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with Britain and the other British Dominions in this quarrel, and that duty we shall not fail to fulfil as the honour of Canada demands. Not for love of battle, not for lust of conquest, not for greed of possessions, but for the cause of honour, to maintain solemn pledges, to uphold principles of liberty, to withstand forces that would convert the world into an armed camp; yes, in the very name of the peace that we sought at any cost save that of dishonour, we have entered into this war; and while gravely conscious of the tremendous issues involved and of all the sacrifices that they may entail, we do not shrink from them but with firm hearts we abide the event."

The general tone of the debate was described by Sir George Foster at the close of the session:

"That generosity which sometimes lies more or less concealed in partisan and racial disputes has burst all those ignoble bonds, and a feeling of pure patriotism, love of country, and devotion to what the flag symbolizes, has come to the front disfigured by no mean or petty purpose.

During the discussion some references were made to the speeches of Sir Edward Grey and Mr. Asquith in the British House of Commons, and full reports of these speeches were afterwards printed and circulated for Canadian use.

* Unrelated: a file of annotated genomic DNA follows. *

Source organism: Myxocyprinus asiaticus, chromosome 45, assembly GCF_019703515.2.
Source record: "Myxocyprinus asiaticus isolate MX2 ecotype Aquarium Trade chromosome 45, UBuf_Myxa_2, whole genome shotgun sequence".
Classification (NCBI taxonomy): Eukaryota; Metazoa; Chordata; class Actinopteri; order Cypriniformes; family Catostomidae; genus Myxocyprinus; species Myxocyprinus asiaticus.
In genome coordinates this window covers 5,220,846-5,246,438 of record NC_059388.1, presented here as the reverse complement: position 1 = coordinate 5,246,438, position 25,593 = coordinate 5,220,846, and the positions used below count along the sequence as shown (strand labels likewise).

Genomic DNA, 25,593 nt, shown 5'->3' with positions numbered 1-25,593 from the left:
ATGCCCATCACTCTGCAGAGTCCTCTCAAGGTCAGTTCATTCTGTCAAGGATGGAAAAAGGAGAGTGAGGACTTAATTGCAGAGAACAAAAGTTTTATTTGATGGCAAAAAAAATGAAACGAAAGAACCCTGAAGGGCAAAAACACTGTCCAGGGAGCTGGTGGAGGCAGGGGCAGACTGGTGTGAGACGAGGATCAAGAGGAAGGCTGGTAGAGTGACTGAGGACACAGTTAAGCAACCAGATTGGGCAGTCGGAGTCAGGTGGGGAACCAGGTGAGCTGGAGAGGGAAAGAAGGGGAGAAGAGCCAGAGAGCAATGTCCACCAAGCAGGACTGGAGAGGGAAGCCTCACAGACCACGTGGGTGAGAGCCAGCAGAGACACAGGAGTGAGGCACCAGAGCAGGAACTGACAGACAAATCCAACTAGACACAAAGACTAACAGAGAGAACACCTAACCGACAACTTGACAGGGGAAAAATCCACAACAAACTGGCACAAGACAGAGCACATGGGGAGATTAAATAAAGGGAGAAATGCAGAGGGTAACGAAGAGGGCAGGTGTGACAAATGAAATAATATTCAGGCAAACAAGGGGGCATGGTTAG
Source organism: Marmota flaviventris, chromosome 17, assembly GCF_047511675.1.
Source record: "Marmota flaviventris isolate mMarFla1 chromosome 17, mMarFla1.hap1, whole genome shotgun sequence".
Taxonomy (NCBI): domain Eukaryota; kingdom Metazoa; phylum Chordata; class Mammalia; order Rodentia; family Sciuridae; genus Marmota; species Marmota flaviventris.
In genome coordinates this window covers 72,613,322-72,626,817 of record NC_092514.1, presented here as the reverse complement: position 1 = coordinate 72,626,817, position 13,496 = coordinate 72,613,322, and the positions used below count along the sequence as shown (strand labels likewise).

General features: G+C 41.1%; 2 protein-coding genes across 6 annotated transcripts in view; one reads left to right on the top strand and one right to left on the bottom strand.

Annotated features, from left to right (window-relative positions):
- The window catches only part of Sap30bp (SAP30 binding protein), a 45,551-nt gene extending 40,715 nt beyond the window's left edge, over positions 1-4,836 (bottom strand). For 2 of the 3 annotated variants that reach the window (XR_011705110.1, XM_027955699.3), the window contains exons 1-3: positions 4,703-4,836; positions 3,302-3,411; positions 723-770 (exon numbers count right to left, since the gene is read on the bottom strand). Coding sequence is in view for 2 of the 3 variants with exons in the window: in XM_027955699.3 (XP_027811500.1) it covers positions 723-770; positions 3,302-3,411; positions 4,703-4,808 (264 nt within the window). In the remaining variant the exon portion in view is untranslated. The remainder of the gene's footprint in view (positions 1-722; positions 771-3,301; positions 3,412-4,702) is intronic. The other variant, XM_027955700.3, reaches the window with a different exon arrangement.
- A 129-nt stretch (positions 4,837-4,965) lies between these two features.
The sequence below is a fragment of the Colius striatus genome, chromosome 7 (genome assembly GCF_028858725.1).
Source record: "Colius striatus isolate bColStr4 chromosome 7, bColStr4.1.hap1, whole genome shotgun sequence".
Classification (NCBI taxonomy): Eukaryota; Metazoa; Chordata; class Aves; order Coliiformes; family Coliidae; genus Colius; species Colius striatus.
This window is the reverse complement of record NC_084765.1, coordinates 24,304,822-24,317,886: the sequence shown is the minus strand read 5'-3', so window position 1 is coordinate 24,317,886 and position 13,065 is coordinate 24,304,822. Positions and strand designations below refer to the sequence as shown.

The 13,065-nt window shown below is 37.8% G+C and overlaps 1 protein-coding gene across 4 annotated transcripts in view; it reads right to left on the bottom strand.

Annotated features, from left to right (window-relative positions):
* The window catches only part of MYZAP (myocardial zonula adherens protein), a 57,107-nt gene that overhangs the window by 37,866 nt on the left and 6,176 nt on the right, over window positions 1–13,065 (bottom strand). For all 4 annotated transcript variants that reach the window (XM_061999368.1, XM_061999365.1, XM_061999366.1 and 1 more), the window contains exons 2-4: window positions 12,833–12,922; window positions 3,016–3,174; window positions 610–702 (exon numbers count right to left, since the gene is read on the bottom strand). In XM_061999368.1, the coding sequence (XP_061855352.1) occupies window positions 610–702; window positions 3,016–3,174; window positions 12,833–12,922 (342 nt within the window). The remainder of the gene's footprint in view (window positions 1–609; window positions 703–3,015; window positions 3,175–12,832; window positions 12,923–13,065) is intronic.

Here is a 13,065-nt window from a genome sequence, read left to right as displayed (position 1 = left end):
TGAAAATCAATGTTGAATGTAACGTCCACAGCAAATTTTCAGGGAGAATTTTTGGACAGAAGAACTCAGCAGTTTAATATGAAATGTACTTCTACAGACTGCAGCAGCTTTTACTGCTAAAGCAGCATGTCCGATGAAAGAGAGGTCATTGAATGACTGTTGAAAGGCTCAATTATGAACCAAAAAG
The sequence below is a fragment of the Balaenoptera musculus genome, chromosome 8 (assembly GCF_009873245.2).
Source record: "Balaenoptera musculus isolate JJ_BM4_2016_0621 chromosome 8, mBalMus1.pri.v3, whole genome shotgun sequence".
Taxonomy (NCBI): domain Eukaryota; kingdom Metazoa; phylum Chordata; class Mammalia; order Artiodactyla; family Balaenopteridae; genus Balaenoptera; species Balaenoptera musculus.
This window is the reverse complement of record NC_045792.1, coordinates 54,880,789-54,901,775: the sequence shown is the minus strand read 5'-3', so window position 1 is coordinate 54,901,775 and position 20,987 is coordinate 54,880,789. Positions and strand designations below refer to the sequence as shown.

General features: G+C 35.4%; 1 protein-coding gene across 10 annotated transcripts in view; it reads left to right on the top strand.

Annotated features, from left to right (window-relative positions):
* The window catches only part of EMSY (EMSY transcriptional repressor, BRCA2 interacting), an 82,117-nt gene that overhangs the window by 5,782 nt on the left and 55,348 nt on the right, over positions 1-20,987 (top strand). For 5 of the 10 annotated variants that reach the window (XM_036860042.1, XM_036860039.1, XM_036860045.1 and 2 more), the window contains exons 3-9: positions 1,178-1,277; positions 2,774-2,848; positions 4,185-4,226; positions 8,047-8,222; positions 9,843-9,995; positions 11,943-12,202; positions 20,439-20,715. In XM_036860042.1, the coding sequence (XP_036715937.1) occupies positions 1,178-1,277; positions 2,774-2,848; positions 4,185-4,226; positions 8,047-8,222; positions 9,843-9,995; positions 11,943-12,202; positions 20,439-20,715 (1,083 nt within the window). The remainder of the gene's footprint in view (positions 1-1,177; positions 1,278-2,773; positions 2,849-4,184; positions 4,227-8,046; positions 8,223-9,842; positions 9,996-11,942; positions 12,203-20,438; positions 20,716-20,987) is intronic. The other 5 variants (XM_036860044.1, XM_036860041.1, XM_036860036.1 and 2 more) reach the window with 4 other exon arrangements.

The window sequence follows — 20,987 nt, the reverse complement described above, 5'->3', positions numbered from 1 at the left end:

The House speedily got down to business. The Minister of Justice moved a series of resolutions declaring that it was expedient "to ratify and confirm measures consequent upon the present state of war" and giving large powers to the Governor-General-in-Council. These included censorship of publications and communication, arrest, detention, exclusion and deportation, control of harbours and movement of vessels, transportation by land, air and water, trade and manufacture. Some changes were made in the tariff for the purpose of providing additional revenue; but this matter was dealt with more comprehensively in the following session.

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